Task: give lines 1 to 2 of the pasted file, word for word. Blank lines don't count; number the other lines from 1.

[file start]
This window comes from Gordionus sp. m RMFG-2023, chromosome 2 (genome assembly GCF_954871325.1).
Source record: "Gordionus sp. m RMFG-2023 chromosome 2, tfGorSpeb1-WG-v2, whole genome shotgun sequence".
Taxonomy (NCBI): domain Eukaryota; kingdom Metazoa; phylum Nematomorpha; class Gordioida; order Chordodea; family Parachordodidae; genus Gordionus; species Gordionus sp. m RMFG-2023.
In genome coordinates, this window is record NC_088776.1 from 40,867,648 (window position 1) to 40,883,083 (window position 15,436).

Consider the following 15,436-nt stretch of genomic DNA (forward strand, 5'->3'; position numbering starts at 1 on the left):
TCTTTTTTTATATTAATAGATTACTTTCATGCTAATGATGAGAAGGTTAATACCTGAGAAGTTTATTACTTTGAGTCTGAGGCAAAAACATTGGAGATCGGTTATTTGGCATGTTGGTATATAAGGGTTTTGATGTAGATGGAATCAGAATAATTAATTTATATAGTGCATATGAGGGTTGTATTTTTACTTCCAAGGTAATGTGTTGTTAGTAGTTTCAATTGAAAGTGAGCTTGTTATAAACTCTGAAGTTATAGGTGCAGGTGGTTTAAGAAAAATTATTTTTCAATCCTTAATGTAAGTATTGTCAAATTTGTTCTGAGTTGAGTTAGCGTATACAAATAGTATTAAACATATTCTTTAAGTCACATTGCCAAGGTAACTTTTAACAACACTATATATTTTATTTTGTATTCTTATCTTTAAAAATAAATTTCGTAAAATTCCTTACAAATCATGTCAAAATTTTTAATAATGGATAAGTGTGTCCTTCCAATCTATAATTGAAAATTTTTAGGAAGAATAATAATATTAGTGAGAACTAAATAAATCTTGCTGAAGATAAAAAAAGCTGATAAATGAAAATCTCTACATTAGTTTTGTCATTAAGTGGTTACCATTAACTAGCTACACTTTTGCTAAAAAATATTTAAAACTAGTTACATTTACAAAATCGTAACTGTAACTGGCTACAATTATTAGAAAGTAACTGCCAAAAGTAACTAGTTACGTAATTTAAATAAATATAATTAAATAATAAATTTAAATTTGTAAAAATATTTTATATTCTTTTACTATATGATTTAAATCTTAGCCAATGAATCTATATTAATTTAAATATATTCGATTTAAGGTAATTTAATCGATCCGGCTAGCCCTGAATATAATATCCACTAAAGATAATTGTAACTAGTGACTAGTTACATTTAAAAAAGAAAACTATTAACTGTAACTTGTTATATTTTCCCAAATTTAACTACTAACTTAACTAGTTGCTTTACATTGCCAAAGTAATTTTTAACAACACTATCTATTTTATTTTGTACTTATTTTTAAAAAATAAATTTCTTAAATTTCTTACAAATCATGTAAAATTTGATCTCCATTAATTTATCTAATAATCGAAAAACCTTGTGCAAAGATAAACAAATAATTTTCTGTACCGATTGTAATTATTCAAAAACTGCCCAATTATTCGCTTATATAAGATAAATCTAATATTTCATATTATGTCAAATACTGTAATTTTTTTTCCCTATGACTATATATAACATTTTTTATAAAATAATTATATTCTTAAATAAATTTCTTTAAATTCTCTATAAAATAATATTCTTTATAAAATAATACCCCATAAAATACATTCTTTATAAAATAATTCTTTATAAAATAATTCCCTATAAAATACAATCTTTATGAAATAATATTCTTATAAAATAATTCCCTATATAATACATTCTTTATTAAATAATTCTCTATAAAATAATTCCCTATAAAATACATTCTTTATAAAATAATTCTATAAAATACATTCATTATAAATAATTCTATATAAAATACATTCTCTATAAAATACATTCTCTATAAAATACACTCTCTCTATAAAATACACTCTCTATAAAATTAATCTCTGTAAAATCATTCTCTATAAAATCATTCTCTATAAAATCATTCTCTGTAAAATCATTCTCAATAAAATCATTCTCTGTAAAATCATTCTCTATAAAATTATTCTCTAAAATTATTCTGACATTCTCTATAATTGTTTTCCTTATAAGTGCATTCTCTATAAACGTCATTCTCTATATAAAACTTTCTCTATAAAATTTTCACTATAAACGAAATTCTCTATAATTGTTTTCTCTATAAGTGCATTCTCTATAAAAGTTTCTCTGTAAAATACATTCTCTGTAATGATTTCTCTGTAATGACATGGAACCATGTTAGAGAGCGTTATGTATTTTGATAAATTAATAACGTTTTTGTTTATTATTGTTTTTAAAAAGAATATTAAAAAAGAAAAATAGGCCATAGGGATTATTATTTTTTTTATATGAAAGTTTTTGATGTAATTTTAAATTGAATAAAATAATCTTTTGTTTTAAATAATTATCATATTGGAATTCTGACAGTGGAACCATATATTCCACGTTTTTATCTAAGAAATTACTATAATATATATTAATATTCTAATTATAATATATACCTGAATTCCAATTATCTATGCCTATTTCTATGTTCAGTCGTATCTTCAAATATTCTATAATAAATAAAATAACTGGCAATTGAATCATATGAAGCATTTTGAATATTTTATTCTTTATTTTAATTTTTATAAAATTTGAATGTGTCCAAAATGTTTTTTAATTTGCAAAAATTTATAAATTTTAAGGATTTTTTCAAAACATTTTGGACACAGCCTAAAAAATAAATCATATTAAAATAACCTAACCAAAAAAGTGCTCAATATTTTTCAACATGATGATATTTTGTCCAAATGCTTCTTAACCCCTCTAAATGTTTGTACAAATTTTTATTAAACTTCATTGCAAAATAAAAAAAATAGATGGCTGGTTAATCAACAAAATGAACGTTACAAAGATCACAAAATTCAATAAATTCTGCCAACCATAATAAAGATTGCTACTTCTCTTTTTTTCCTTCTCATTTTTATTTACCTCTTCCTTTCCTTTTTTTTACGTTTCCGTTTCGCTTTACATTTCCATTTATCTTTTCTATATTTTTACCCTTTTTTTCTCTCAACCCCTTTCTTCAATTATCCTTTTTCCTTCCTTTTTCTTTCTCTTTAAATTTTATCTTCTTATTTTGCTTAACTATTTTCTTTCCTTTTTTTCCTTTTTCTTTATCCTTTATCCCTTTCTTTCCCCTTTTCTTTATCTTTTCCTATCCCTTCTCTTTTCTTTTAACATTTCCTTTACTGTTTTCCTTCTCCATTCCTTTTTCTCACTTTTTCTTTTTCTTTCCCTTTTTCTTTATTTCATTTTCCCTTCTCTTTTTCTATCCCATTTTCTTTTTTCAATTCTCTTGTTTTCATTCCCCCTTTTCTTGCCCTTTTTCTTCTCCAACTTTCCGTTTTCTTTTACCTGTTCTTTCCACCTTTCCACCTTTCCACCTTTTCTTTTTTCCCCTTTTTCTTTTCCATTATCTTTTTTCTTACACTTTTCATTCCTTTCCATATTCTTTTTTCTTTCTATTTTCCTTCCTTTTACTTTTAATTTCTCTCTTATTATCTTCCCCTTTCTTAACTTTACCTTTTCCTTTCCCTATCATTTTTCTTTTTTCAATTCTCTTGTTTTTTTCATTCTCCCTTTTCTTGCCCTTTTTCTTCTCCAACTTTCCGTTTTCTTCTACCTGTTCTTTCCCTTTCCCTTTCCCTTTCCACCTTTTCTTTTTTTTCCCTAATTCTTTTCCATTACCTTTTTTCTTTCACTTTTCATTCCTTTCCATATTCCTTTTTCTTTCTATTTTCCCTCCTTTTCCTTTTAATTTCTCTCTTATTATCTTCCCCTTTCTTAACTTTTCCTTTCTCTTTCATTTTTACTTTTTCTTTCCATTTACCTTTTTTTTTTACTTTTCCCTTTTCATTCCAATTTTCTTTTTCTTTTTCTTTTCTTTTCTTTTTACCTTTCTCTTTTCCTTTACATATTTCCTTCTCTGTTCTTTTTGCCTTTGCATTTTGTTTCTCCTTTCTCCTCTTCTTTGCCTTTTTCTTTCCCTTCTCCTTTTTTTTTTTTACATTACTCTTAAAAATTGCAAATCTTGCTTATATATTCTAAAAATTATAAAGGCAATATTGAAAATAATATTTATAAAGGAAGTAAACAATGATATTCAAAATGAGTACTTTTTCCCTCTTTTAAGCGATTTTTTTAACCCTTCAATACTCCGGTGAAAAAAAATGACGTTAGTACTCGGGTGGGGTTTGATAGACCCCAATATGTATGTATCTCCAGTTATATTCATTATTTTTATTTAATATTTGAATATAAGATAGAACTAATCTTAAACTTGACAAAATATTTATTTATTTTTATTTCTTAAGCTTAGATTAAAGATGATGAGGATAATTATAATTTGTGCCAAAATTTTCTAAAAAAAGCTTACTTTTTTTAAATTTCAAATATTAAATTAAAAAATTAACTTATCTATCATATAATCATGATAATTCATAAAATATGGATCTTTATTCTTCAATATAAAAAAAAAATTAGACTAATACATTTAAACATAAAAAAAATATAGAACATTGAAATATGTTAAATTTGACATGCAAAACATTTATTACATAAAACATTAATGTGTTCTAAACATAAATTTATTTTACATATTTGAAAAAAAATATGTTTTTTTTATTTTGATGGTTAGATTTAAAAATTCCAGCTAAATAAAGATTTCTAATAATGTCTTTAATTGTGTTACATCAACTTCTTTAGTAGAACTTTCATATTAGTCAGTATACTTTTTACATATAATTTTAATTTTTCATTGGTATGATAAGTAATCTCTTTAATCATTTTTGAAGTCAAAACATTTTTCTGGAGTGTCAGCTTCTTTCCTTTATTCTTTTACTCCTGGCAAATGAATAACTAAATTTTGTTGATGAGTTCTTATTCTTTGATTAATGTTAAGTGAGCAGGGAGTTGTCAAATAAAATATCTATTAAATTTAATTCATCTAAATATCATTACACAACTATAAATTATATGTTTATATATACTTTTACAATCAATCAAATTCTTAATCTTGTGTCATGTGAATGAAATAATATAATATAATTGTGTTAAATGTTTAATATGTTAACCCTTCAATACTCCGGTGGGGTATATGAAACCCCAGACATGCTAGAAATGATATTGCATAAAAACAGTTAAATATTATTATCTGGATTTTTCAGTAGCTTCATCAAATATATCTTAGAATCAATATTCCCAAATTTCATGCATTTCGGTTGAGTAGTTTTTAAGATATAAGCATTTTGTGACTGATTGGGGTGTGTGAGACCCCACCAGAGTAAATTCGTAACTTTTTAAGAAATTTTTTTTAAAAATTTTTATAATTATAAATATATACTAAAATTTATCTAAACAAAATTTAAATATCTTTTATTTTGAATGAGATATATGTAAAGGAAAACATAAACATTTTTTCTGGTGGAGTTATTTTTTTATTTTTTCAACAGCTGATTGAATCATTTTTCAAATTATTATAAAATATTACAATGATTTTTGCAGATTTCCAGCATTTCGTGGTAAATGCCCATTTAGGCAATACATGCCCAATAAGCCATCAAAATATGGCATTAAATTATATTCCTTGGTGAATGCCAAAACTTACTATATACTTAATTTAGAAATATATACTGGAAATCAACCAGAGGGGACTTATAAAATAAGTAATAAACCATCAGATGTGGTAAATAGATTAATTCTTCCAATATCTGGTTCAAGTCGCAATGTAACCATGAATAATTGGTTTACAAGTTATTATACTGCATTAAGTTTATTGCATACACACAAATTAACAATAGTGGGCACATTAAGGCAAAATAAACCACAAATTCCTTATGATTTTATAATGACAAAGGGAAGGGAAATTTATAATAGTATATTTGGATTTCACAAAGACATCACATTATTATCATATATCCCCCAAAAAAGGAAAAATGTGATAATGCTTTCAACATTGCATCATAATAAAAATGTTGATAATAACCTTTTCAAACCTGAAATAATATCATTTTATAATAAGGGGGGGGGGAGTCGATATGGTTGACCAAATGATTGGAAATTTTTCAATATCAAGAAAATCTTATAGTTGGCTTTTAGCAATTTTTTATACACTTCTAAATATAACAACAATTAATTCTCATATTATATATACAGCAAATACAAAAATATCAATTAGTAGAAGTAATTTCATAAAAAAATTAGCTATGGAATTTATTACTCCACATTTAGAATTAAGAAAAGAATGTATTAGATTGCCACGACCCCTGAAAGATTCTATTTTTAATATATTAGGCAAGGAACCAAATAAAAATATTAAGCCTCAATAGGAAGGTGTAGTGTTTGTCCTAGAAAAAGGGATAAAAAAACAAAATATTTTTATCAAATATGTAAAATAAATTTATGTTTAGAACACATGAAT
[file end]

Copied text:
This window comes from Gordionus sp. m RMFG-2023, chromosome 2 (genome assembly GCF_954871325.1).
Source record: "Gordionus sp. m RMFG-2023 chromosome 2, tfGorSpeb1-WG-v2, whole genome shotgun sequence".